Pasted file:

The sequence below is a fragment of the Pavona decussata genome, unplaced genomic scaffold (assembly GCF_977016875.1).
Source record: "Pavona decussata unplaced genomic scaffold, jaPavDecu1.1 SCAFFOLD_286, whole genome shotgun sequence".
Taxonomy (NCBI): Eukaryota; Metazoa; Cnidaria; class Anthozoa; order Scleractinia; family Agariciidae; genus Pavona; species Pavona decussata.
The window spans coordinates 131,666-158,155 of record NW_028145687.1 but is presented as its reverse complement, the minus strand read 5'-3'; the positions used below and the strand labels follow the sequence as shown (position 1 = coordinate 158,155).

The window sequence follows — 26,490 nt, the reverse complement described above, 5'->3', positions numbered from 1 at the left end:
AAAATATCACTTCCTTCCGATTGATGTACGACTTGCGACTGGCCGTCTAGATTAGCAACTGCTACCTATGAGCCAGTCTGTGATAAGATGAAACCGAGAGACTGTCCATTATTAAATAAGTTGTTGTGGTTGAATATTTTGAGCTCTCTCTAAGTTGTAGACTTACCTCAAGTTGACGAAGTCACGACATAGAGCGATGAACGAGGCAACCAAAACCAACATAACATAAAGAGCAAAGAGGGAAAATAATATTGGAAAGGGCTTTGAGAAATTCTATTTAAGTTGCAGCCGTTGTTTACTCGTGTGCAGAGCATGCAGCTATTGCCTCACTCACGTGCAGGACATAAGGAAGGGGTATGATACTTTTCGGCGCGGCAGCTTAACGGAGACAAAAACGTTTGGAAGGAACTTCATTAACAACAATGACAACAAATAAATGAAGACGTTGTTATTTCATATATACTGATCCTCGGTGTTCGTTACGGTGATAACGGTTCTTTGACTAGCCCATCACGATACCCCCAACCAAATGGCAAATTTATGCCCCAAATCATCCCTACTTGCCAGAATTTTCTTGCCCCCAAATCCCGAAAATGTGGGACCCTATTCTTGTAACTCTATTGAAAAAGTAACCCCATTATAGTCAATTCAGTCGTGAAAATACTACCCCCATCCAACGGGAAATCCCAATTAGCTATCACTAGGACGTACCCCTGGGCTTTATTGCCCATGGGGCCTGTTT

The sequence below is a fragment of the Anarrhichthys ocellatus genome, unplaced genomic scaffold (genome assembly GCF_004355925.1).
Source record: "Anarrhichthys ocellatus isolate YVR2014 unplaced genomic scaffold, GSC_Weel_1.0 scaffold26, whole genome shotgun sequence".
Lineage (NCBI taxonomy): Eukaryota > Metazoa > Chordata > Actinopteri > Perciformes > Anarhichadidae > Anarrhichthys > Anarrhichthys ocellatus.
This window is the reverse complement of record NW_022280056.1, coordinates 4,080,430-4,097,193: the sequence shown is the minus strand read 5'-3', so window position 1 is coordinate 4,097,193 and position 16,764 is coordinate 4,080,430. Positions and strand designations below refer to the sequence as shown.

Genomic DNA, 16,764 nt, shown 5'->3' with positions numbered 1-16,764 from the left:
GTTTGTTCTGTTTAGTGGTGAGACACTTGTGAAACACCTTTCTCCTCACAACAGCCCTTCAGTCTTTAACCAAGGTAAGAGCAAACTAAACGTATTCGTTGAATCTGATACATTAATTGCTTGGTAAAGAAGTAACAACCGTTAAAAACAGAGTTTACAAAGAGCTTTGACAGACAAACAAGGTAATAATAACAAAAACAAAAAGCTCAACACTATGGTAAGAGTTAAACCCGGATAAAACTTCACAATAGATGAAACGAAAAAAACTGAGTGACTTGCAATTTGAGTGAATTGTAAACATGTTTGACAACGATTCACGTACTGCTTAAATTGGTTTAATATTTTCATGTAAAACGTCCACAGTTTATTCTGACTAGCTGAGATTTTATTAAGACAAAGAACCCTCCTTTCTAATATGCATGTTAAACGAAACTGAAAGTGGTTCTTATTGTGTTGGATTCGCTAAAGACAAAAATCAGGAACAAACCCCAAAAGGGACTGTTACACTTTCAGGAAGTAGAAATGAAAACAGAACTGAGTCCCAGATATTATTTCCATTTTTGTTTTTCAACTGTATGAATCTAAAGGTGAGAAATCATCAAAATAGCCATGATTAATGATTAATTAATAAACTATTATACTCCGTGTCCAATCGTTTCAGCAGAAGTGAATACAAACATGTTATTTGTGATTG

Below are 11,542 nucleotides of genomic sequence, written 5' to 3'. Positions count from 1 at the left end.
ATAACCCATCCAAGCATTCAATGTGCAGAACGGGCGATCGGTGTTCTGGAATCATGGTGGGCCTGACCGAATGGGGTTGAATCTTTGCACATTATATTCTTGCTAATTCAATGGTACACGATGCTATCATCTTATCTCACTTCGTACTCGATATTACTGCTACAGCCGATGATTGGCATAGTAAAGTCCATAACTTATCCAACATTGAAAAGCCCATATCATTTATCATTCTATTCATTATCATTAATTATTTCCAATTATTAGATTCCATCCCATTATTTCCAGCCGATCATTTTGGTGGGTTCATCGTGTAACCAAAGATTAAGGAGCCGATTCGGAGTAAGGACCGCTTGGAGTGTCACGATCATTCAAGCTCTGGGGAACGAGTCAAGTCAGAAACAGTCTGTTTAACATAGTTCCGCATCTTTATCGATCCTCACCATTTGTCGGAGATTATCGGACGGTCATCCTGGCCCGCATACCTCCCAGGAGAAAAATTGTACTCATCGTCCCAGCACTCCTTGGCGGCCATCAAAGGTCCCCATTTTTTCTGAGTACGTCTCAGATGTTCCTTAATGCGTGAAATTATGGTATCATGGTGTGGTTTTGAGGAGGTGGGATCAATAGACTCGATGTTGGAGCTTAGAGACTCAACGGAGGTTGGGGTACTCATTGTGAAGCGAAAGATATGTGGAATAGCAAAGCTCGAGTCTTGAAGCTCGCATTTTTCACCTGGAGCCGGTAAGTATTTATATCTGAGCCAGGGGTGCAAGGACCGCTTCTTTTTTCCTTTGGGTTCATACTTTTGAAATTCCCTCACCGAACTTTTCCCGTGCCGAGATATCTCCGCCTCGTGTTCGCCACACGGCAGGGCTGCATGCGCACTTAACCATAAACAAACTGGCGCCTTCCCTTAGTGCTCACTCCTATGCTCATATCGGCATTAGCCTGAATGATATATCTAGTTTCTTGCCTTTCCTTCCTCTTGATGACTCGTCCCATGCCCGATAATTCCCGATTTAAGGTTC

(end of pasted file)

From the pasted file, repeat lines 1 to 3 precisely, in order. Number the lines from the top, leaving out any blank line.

The sequence below is a fragment of the Pavona decussata genome, unplaced genomic scaffold (assembly GCF_977016875.1).
Source record: "Pavona decussata unplaced genomic scaffold, jaPavDecu1.1 SCAFFOLD_286, whole genome shotgun sequence".
Taxonomy (NCBI): Eukaryota; Metazoa; Cnidaria; class Anthozoa; order Scleractinia; family Agariciidae; genus Pavona; species Pavona decussata.